Lost folk music by one of Wales’ greatest female composers to be performed for the first time
A collection of arrangements of folk music by one of Wales’ most famous twentieth-century composers, Grace Williams, will be published and performed for the first time next week.
The lost music has been unearthed by Elain Rhys, a student at Bangor University’s Department of Music, Drama and Performance, during research into Grace Williams’ contribution to Welsh music as part of her master’s degree course.
Grace Williams (1906-1977) is mainly associated with orchestral music but she composed a number of arrangements of Welsh folk music for BBC radio programmes during the 1950s but very few examples were published, recorded or broadcast.
The lost music, as well as some of Grace Williams’ well-known classics, will be performed at a special concert at Neuadd Powis, Bangor University at 7:30 on Friday 3 November by a host of artists including Elain Rhys, Angharad Wyn Jones, Cai Fôn Davies, Glesni Rhys Jones, Steffan Dafydd and members of the Anglesey Youth Senior Choir.
Elain and her tutor and project supervisor, Professor Pwyll ap Siôn, will share the research when introducing the performances on the evening.
Elain, who is now compiling a study of ‘The Parlour’, Grace Williams’ only opera, for a doctorate degree at Bangor University, said: “It is a great privilege to perform and publish these works. I am delighted that some of Grace Williams’ beautiful arrangements, which contributed greatly to the growth and development of music in Wales in the twentieth century, will be coming to the attention of the nation for the first time.”
“It is my hope that my research will bring deserved recognition to a composer who did not receive meritorious recognition in Wales or the British Isles in her lifetime.
“The lack of publications and coverage of these works creates the illusion that Grace Williams had little time for her country’s traditional music. I really wanted to delve into this further with hope to make new groundbreaking discoveries.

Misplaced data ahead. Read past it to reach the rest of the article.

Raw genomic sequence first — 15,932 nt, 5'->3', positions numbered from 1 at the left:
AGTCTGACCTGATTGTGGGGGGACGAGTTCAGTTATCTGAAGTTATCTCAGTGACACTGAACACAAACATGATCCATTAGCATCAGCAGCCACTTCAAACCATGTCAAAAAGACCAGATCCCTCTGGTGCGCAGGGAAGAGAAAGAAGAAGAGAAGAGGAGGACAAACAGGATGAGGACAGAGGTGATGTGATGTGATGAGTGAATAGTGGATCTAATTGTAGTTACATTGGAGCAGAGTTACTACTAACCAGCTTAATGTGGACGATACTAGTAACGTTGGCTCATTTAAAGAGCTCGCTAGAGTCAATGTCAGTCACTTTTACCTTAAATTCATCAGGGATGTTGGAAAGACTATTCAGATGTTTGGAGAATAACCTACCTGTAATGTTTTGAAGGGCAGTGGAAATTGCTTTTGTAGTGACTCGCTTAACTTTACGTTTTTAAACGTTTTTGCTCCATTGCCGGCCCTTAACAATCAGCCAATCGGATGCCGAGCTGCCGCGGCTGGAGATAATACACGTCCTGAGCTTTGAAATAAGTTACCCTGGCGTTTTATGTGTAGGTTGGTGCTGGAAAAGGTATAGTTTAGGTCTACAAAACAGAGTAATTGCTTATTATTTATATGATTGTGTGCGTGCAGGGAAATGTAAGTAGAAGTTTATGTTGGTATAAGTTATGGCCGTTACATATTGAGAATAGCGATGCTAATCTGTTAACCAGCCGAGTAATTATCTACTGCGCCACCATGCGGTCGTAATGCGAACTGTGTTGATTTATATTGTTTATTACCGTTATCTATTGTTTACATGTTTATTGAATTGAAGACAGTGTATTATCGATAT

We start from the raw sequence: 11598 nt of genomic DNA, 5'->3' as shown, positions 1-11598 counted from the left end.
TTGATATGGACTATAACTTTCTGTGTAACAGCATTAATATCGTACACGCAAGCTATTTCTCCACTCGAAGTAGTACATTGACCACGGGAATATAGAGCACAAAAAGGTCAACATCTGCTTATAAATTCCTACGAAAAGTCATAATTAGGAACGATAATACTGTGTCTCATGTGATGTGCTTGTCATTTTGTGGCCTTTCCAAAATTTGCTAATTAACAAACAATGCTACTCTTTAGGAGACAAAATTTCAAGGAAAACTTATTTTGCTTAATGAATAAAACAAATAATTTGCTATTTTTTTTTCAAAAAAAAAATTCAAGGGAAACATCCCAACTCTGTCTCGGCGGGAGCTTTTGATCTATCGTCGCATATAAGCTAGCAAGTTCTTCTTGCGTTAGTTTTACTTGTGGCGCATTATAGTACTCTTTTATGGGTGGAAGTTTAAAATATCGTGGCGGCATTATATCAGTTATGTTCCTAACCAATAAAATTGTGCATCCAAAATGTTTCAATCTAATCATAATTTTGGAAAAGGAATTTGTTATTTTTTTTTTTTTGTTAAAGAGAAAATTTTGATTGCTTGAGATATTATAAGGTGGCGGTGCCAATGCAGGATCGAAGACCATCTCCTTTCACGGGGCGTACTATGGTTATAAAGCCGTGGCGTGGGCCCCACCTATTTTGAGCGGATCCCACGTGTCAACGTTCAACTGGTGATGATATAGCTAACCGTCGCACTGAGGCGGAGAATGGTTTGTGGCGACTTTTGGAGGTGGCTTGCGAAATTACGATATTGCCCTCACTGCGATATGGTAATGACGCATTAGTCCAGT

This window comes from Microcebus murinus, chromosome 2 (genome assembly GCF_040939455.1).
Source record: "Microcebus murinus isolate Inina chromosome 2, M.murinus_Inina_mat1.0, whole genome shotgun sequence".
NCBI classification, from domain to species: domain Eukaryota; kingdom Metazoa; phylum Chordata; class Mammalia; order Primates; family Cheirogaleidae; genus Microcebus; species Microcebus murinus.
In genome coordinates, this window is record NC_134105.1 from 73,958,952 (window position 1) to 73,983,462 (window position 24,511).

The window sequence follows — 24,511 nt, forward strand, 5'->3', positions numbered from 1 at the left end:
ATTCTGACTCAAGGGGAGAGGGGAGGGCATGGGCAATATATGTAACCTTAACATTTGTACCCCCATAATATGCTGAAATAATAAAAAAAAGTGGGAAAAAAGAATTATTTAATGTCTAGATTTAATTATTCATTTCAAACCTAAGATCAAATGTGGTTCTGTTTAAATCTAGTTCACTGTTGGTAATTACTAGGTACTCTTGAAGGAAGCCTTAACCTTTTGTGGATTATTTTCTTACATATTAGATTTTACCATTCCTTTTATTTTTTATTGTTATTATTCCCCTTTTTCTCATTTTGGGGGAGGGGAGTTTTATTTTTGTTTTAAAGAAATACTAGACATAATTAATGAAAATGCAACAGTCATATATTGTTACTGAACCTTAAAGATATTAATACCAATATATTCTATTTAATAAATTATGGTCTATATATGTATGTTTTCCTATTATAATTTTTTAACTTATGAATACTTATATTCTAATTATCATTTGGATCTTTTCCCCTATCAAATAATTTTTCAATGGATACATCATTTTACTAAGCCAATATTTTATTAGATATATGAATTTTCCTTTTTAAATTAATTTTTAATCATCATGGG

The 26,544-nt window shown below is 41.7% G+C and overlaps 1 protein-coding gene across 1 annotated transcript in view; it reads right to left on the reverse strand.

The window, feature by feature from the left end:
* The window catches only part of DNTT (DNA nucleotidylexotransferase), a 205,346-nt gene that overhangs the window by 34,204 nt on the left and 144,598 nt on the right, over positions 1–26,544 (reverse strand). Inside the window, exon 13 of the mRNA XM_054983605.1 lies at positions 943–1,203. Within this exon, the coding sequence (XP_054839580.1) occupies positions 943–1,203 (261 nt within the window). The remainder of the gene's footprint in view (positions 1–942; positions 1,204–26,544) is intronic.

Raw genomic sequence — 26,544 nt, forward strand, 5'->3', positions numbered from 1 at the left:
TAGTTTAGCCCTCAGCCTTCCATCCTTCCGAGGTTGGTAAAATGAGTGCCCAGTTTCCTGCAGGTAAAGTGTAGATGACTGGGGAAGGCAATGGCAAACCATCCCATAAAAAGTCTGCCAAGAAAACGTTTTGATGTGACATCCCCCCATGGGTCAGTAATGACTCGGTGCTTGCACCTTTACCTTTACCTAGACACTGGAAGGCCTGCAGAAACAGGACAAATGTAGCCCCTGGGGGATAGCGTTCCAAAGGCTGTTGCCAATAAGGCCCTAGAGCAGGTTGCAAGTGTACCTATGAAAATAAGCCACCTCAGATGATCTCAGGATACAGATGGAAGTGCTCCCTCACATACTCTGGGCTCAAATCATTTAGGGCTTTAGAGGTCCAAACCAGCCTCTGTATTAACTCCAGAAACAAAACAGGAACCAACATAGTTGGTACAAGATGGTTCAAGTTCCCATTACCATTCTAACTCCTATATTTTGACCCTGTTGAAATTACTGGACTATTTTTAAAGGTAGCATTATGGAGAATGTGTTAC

“Important sources such as correspondence between Grace Williams and her friend, the musician Enid Parry (1911-1998), strongly suggest the opposite – that traditional music was very close to her heart. Reading through the correspondence and scrutinising the music more closely reveals a new ‘Welshness’ related to Grace Williams, that has been largely ignored by past researchers.
“I would like to thank Coleg Cymraeg Cenedlaethol for funding the publishing project, and I would also like to sincerely thank the James Pantyfedwen Fund for funding the masters course at Bangor University and Professor Pwyll ap Siôn for his support and guidance on the project.”
Dr Dylan Phillips, Senior Academic Manager and Secretary of Coleg Cymraeg Cenedlaethol, added: “The Coleg’s small grant project funds and supports a number of interesting and creative projects, and the Coleg was delighted to fund this innovative scheme to publish the lost works of Grace Williams. Elain has worked hard to gather together these unique arrangements, and we look forward to celebrating her research and hearing the special music in concert.”
For an admission ticket to the ‘Celebrating Grace Williams’ concert on 3 November at Neuadd Powis, Bangor University, contact Elain Rhys on [email protected], or visit the Coleg Cymraeg website for further information. The arrangements can be purchased on the publishing company website, Curiad.
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